The Roman Catholic Church's first significant legislative enactment on the nature and role of the Catholic university, the apostolic constitution Ex corde Ecclesiae (1990) grew out of thirty years of dialogue between ecclesiastical authorities and academic representatives. The final document affirms the explicit Catholic identity of Catholic educational institutions and outlines provisions for maintaining that identity; the questions of how to implement its provisions have in turn created the need for more dialogue and examination. In this volume, distinguished scholars and legal experts define the key questions and explore the future implications of Ex corde for American Catholic colleges and universities. The assertion of the Catholic identity of Catholic institutions of higher education prompts the contributors to examine the definition of Catholic education as a special synthesis of the religious and the academic, of faith and reason; and to discuss corollary issues such as secularization; the counter-cultural features of Catholic education; and the great diversity of such schools in the United States and of their sponsoring religious orders. The contributors probe the schools' relationships with the Church hierarchy, exploring in particular the role of the bishops, the degree of autonomy from ecclesiastical control, and questions of academic freedom. They also consider specific legal issues that American Catholic colleges must face, including recognition of student groups, tenure and promotion decisions, governance, student and faculty conduct, and the relationship between canon and civil law, including compliance with national and local civil rights provisions. This volume also includes the complete text in English of Ex corde Ecclesiae and the preliminary draft of ordinances from the Ex corde Ecclesiae Implementation Committee of the National Conference of Catholic Bishops. Appearing at a time when universities must face major issues of their own identity and governance, this volume will be of interest to all faculty and administrators, diocesan authorities and legal counsel, and everyone concerned with the future of Catholic higher education.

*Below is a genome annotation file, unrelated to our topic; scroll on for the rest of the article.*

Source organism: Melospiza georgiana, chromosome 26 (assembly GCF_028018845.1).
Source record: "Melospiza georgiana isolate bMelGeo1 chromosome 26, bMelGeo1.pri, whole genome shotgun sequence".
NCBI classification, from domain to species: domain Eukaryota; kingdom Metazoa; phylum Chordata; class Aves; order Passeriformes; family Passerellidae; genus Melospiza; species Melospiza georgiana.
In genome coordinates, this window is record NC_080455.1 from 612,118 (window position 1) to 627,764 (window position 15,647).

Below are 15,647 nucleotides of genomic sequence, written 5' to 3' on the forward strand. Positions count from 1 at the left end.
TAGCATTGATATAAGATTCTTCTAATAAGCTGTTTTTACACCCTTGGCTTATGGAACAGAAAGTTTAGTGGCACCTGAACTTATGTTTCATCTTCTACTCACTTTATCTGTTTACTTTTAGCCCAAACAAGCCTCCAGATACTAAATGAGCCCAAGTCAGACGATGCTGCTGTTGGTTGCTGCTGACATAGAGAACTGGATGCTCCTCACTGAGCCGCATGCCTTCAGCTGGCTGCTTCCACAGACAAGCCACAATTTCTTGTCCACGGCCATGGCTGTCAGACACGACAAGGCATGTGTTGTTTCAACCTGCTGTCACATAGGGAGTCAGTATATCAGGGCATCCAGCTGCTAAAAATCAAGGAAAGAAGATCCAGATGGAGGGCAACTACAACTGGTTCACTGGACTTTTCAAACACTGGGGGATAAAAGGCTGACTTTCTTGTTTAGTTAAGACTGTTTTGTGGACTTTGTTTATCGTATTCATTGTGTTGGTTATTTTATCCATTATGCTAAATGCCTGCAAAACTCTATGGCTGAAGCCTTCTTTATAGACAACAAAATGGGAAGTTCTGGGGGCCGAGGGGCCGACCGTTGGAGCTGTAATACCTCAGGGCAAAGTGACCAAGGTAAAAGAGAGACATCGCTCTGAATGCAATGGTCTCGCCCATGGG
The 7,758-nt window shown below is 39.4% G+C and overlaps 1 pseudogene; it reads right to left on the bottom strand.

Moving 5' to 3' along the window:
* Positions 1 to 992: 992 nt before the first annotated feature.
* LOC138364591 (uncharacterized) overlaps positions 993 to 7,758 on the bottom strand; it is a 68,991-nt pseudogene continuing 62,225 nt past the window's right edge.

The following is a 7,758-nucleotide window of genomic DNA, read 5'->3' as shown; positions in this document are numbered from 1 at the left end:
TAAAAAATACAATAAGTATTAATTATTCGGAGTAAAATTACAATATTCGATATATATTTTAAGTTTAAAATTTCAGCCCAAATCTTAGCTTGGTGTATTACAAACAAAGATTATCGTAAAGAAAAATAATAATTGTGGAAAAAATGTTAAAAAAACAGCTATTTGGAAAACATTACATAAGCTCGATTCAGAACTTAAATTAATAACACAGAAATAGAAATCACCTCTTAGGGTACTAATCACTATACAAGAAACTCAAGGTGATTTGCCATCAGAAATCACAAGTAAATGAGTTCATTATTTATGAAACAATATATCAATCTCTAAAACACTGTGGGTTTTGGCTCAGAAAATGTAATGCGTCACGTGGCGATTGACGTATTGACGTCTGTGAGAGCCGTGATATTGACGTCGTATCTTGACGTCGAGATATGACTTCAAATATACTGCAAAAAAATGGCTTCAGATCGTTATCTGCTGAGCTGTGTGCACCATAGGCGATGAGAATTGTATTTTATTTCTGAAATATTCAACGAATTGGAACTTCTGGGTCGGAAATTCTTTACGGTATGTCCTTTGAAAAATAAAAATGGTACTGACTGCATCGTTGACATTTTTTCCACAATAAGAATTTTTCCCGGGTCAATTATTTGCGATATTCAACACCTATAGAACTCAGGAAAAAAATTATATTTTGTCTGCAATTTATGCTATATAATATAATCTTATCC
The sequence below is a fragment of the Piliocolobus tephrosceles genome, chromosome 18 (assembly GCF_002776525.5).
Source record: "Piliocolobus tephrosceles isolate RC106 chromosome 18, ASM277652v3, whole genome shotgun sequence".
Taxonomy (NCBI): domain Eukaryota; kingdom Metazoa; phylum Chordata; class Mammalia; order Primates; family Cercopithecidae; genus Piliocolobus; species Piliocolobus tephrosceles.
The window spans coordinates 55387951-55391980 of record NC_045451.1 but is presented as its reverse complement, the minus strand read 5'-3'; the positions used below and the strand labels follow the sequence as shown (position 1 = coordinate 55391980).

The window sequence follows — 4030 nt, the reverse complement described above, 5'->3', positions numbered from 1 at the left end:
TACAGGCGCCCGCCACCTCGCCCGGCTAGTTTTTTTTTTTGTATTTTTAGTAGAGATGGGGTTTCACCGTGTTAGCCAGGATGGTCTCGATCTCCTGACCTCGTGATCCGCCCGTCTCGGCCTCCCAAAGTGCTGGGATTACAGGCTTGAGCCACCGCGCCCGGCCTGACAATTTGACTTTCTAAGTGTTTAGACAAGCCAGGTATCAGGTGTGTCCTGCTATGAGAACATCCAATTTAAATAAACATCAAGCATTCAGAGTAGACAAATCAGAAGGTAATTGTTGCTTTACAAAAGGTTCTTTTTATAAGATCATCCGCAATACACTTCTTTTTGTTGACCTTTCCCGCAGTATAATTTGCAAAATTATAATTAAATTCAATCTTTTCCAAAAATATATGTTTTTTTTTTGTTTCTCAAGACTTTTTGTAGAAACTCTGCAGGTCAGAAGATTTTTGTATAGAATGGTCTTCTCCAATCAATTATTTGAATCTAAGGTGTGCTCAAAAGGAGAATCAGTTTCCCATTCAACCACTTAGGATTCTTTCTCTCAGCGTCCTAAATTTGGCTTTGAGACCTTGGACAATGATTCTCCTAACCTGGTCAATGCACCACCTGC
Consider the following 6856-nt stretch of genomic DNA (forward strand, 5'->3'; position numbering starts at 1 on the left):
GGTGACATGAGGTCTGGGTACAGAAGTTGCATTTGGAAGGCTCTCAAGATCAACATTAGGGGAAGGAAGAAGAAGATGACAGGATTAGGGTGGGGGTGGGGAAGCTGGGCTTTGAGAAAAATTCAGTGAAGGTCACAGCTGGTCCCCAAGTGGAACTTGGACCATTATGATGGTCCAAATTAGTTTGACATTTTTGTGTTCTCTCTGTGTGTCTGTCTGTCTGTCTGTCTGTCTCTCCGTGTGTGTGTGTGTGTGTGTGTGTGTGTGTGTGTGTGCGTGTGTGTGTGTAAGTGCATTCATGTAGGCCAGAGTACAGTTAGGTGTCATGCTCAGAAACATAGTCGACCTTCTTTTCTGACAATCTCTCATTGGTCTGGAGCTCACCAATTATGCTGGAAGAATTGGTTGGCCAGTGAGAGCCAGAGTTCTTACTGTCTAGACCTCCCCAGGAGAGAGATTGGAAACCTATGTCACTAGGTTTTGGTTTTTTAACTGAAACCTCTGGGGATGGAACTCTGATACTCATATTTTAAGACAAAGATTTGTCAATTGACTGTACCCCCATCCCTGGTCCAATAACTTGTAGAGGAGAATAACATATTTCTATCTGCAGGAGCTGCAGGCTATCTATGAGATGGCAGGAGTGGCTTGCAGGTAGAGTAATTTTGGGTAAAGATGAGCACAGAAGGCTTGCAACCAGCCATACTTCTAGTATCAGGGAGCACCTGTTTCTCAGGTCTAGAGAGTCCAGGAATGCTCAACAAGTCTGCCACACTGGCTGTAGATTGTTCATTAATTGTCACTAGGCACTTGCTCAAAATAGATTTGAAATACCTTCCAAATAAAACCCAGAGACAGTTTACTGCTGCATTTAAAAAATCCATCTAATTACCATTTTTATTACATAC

Much of the balance of discussion probed the problematic issue of the Catholic university being " in " both the church and society . How cohesive can a Catholic university be in view of the " fractured ” nature of the Catholic community ...
Author: John P. Langan, SJ
Publisher: Georgetown University Press